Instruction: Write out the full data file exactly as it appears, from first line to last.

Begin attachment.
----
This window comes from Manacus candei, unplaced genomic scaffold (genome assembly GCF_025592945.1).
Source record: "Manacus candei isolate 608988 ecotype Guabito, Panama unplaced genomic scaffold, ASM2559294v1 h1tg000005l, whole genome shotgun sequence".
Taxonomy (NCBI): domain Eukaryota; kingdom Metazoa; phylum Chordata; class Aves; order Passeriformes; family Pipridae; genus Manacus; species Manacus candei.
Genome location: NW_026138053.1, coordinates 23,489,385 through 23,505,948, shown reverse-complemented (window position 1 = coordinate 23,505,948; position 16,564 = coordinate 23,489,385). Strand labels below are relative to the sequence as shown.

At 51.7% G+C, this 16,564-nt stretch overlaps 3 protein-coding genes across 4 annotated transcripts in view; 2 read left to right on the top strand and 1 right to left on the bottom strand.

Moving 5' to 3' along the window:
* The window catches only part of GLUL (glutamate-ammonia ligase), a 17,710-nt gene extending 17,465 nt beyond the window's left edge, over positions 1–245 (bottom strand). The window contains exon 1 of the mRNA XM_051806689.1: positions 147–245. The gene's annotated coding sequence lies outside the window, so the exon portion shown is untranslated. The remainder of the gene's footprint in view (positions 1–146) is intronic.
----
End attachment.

This window comes from Manacus candei, unplaced genomic scaffold (genome assembly GCF_025592945.1).
Source record: "Manacus candei isolate 608988 ecotype Guabito, Panama unplaced genomic scaffold, ASM2559294v1 h1tg000005l, whole genome shotgun sequence".
Taxonomy (NCBI): domain Eukaryota; kingdom Metazoa; phylum Chordata; class Aves; order Passeriformes; family Pipridae; genus Manacus; species Manacus candei.
Genome location: NW_026138053.1, coordinates 23,489,385 through 23,505,948, shown reverse-complemented (window position 1 = coordinate 23,505,948; position 16,564 = coordinate 23,489,385). Strand labels below are relative to the sequence as shown.

At 51.7% G+C, this 16,564-nt stretch overlaps 3 protein-coding genes across 4 annotated transcripts in view; 2 read left to right on the top strand and 1 right to left on the bottom strand.

Moving 5' to 3' along the window:
* The window catches only part of GLUL (glutamate-ammonia ligase), a 17,710-nt gene extending 17,465 nt beyond the window's left edge, over positions 1–245 (bottom strand). The window contains exon 1 of the mRNA XM_051806689.1: positions 147–245. The gene's annotated coding sequence lies outside the window, so the exon portion shown is untranslated. The remainder of the gene's footprint in view (positions 1–146) is intronic.